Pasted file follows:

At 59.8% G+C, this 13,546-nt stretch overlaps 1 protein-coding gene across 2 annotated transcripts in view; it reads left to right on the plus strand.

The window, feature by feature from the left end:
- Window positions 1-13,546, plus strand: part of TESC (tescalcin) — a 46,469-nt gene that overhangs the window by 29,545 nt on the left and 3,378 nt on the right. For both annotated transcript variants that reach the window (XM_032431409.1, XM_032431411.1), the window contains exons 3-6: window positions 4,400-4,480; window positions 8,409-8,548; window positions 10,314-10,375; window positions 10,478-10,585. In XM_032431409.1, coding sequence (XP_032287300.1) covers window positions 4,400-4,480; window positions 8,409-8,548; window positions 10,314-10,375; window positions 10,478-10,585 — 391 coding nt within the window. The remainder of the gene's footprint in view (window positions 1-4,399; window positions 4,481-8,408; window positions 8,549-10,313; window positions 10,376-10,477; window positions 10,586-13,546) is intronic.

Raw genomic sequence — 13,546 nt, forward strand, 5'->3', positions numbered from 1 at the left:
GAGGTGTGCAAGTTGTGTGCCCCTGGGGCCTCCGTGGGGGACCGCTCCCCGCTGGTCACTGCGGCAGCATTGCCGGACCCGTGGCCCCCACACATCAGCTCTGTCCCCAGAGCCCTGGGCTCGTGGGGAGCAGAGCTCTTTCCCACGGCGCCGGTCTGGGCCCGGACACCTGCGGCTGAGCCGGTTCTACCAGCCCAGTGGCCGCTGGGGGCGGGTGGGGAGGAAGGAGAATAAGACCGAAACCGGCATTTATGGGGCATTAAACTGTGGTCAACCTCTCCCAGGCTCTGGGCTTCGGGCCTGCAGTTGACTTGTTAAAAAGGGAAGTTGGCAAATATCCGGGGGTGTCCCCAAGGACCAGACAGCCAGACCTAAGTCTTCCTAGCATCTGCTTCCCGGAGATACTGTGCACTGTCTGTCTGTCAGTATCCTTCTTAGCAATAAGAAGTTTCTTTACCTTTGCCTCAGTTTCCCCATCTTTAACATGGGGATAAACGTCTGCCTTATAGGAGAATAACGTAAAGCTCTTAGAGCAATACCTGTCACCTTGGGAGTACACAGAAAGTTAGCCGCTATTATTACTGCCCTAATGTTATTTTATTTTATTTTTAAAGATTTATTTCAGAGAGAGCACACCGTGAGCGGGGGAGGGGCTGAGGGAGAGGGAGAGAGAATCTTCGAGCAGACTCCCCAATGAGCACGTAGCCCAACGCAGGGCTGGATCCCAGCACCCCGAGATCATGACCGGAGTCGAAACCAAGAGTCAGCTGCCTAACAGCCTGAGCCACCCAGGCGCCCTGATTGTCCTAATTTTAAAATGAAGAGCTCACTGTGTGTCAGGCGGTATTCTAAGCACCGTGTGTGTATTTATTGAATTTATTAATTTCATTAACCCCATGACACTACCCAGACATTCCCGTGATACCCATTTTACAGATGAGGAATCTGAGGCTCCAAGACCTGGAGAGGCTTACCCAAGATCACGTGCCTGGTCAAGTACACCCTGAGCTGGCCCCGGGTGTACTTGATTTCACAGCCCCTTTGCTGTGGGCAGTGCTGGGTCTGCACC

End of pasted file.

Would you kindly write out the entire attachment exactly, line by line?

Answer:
At 59.8% G+C, this 13,546-nt stretch overlaps 1 protein-coding gene across 2 annotated transcripts in view; it reads left to right on the plus strand.

The window, feature by feature from the left end:
- Window positions 1-13,546, plus strand: part of TESC (tescalcin) — a 46,469-nt gene that overhangs the window by 29,545 nt on the left and 3,378 nt on the right. For both annotated transcript variants that reach the window (XM_032431409.1, XM_032431411.1), the window contains exons 3-6: window positions 4,400-4,480; window positions 8,409-8,548; window positions 10,314-10,375; window positions 10,478-10,585. In XM_032431409.1, coding sequence (XP_032287300.1) covers window positions 4,400-4,480; window positions 8,409-8,548; window positions 10,314-10,375; window positions 10,478-10,585 — 391 coding nt within the window. The remainder of the gene's footprint in view (window positions 1-4,399; window positions 4,481-8,408; window positions 8,549-10,313; window positions 10,376-10,477; window positions 10,586-13,546) is intronic.

Raw genomic sequence — 13,546 nt, forward strand, 5'->3', positions numbered from 1 at the left:
GAGGTGTGCAAGTTGTGTGCCCCTGGGGCCTCCGTGGGGGACCGCTCCCCGCTGGTCACTGCGGCAGCATTGCCGGACCCGTGGCCCCCACACATCAGCTCTGTCCCCAGAGCCCTGGGCTCGTGGGGAGCAGAGCTCTTTCCCACGGCGCCGGTCTGGGCCCGGACACCTGCGGCTGAGCCGGTTCTACCAGCCCAGTGGCCGCTGGGGGCGGGTGGGGAGGAAGGAGAATAAGACCGAAACCGGCATTTATGGGGCATTAAACTGTGGTCAACCTCTCCCAGGCTCTGGGCTTCGGGCCTGCAGTTGACTTGTTAAAAAGGGAAGTTGGCAAATATCCGGGGGTGTCCCCAAGGACCAGACAGCCAGACCTAAGTCTTCCTAGCATCTGCTTCCCGGAGATACTGTGCACTGTCTGTCTGTCAGTATCCTTCTTAGCAATAAGAAGTTTCTTTACCTTTGCCTCAGTTTCCCCATCTTTAACATGGGGATAAACGTCTGCCTTATAGGAGAATAACGTAAAGCTCTTAGAGCAATACCTGTCACCTTGGGAGTACACAGAAAGTTAGCCGCTATTATTACTGCCCTAATGTTATTTTATTTTATTTTTAAAGATTTATTTCAGAGAGAGCACACCGTGAGCGGGGGAGGGGCTGAGGGAGAGGGAGAGAGAATCTTCGAGCAGACTCCCCAATGAGCACGTAGCCCAACGCAGGGCTGGATCCCAGCACCCCGAGATCATGACCGGAGTCGAAACCAAGAGTCAGCTGCCTAACAGCCTGAGCCACCCAGGCGCCCTGATTGTCCTAATTTTAAAATGAAGAGCTCACTGTGTGTCAGGCGGTATTCTAAGCACCGTGTGTGTATTTATTGAATTTATTAATTTCATTAACCCCATGACACTACCCAGACATTCCCGTGATACCCATTTTACAGATGAGGAATCTGAGGCTCCAAGACCTGGAGAGGCTTACCCAAGATCACGTGCCTGGTCAAGTACACCCTGAGCTGGCCCCGGGTGTACTTGATTTCACAGCCCCTTTGCTGTGGGCAGTGCTGGGTCTGCACC